ADOTAS – You may have seen the recent New York Times article about the Federal Trade Commission’s just-released report outlining its recommendations for protecting consumer privacy. Within that report is a warning issued to technology and advertising companies regarding a “Do Not Track” mechanism that allows consumers to opt out of having their online behavior monitored and shared. The report states that if companies don’t voluntarily provide a satisfactory Do Not Track option, the FTC would support additional laws that mandate it.
In response, an executive from a prominent technology company, who asked not to be identified, said in the article, “Do not collect is basically death for online advertising.” My company, NetSeer, humbly disagrees, and here’s why.
However, consumers have voted, loud and clear, that they don’t like to be followed. They are becoming savvier about online privacy – with 40 percent regularly deleting their cookies,according to Consumer Reports. Moreover, a recent TRUSTe study indicated that only 11 percent of consumers are comfortable with online behavioral tracking, a statistic that does not bode well for the future of cookie-based, more commonly referred to as audience, targeting. In addition, certain categories of advertisers are particularly concerned about privacy, like health care, finance and education. Retargeting, in particular, is a big “no-no” for many RX drugs.
Finally, most of the browser providers have implemented “do not follow” as an installation feature, which will further erode cookie-based targeting.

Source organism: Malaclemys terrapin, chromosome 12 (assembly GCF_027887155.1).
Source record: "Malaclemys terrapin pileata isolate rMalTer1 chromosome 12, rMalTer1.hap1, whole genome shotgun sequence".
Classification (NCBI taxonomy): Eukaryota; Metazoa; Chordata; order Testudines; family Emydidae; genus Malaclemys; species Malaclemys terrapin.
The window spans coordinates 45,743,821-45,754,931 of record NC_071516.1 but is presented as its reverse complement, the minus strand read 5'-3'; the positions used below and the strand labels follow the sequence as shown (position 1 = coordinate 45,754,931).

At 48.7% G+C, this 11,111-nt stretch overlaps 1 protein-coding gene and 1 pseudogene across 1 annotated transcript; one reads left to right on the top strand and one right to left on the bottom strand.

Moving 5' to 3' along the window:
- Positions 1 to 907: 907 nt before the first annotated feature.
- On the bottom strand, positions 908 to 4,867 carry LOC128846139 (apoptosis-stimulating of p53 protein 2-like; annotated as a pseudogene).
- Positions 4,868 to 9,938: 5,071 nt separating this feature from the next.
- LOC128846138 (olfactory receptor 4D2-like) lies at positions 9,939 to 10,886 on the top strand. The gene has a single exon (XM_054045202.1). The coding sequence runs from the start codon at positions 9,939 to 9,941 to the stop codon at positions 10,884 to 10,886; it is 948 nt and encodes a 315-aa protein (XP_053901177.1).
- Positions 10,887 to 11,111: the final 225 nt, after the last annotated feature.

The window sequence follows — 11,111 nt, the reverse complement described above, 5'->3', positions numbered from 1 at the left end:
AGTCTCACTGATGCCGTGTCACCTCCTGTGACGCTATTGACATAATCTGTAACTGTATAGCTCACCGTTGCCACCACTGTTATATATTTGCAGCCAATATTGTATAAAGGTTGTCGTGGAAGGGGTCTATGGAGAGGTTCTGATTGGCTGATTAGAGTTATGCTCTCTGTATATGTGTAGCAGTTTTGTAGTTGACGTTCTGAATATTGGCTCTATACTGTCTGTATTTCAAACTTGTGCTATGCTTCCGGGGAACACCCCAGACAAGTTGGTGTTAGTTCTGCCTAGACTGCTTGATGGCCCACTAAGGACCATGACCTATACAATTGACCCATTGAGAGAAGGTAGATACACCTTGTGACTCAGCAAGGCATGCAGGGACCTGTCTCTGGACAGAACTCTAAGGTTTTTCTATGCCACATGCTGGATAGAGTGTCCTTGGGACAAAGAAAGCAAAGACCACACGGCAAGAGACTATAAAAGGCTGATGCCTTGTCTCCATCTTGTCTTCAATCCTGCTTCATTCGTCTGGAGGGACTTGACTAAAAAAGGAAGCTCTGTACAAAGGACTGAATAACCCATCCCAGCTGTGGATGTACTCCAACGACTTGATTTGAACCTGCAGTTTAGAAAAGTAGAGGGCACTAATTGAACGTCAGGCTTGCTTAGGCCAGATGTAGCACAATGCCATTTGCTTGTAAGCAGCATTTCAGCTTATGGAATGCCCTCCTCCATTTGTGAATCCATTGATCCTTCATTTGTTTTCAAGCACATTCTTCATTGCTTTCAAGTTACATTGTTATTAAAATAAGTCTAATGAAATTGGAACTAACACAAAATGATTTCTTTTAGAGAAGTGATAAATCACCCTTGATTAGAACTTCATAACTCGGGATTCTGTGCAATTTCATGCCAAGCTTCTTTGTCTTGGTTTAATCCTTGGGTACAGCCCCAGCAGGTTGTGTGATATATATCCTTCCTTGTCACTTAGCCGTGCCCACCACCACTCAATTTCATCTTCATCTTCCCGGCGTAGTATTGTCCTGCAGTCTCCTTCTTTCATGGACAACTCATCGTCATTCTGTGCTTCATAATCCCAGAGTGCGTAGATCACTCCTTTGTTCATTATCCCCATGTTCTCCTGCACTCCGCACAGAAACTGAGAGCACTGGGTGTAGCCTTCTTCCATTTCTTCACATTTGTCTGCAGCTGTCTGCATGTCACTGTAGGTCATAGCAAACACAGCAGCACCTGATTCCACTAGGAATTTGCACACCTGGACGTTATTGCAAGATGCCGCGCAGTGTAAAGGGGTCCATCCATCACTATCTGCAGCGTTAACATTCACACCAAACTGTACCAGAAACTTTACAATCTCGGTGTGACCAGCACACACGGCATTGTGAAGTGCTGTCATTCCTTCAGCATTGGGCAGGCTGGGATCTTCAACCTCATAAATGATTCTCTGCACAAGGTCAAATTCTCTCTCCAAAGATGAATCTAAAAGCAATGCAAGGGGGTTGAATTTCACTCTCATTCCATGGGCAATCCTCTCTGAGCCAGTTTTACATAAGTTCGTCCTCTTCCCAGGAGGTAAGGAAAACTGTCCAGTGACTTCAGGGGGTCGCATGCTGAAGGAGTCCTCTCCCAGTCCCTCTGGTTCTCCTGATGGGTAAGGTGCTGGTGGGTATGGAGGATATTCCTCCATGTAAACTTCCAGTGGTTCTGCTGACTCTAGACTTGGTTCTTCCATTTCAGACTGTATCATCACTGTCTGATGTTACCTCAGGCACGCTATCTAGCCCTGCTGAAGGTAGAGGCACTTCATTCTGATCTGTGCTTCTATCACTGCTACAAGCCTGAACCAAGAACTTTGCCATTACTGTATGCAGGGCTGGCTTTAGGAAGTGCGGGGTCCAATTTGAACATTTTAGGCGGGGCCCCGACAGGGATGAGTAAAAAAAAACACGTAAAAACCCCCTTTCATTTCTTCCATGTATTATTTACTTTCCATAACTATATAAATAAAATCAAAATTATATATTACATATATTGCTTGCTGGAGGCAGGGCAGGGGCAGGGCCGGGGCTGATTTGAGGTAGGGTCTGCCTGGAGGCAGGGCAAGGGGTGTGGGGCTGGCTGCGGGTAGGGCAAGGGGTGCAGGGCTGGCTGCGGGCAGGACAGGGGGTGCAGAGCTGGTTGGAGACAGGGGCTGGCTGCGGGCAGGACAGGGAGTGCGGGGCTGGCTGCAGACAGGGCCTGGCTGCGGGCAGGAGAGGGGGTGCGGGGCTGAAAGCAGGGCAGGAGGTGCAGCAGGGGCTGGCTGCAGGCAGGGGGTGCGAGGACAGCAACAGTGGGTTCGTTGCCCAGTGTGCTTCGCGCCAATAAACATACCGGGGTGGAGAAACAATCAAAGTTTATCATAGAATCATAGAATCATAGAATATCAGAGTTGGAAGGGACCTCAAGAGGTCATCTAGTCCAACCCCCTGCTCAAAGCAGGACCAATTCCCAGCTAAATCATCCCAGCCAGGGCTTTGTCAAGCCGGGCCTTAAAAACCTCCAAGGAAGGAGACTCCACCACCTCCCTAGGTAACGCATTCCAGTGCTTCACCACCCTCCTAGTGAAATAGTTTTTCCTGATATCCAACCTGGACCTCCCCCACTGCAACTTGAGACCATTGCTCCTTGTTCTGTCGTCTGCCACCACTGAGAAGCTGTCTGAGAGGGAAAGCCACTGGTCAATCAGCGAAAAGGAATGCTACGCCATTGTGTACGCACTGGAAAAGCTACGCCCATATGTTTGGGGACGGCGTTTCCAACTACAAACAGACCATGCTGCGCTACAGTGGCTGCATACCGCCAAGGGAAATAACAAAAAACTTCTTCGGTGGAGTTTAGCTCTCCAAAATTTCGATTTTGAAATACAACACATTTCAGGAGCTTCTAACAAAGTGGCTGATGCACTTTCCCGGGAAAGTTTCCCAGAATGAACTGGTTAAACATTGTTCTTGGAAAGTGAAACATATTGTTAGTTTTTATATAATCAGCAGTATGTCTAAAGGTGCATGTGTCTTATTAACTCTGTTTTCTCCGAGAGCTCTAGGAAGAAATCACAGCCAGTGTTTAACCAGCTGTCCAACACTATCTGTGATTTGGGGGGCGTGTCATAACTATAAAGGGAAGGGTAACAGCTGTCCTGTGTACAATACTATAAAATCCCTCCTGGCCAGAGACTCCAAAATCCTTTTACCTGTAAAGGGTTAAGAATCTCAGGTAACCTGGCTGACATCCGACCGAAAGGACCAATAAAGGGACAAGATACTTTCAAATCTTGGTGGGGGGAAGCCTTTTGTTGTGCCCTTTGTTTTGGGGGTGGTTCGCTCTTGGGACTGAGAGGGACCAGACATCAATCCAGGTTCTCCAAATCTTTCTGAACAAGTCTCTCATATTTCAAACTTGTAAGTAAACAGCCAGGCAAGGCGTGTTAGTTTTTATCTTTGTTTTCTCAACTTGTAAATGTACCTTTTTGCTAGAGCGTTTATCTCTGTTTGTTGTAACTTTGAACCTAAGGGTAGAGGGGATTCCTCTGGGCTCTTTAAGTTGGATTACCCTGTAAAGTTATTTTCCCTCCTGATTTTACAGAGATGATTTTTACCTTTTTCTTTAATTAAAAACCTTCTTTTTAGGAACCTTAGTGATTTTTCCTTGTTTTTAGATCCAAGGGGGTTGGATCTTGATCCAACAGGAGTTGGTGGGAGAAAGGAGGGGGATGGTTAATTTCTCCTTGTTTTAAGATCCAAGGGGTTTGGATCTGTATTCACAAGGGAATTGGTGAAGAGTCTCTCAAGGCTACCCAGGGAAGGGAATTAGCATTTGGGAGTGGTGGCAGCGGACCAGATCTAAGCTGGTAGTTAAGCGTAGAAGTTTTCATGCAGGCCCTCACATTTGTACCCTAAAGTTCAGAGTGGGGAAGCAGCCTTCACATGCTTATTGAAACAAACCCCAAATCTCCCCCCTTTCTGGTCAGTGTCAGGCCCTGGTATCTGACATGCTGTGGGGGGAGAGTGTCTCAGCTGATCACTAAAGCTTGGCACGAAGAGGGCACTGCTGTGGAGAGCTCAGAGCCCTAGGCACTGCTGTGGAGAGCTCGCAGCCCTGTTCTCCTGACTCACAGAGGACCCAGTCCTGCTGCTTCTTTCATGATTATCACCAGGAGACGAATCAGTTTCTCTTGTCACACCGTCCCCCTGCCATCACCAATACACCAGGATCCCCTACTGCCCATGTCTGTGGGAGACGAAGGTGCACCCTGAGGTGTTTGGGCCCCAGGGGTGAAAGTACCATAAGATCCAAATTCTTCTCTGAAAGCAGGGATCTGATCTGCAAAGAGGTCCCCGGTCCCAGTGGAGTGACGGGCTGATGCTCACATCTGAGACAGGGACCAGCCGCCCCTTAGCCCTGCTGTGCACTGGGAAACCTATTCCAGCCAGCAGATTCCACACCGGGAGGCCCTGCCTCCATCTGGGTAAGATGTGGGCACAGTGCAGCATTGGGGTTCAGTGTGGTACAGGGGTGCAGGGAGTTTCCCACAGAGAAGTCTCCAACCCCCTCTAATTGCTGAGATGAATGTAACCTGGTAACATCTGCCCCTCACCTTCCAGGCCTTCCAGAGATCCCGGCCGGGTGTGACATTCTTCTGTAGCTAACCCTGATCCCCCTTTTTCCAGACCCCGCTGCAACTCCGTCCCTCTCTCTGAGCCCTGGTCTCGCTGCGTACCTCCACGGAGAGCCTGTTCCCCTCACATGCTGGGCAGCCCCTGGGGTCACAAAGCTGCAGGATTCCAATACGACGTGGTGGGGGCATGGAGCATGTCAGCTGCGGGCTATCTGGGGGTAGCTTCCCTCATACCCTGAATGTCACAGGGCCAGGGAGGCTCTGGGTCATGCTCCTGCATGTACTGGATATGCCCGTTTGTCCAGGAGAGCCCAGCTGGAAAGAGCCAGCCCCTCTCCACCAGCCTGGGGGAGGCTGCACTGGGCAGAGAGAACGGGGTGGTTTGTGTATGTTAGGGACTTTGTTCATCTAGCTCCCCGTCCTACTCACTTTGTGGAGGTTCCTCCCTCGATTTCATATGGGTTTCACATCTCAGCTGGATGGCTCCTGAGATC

But this does not signal the death knell to online advertising. It just indicates that more consumer-friendly advertising methodologies should be employed. When ads that are highly relevant to a user are served, the outcry from consumers is less intense. Serve a relevant ad that maps to the content a user is currently consuming and you get a happy user. Serve an ad about Disneyland when the user is consuming content about how to pay for a home health care aide for her mother-in-law, and you run the risk of irritating her based on the complete irrelevance of the ad.
It’s clear that this area of advertising targeting needs to evolve rapidly. The potential privacy legislation certainly doesn’t equate with death to the online advertising industry. But it should serve as a wake-up call for all of us to recognize that this is an issue of growing concern and to address it with appropriate solutions.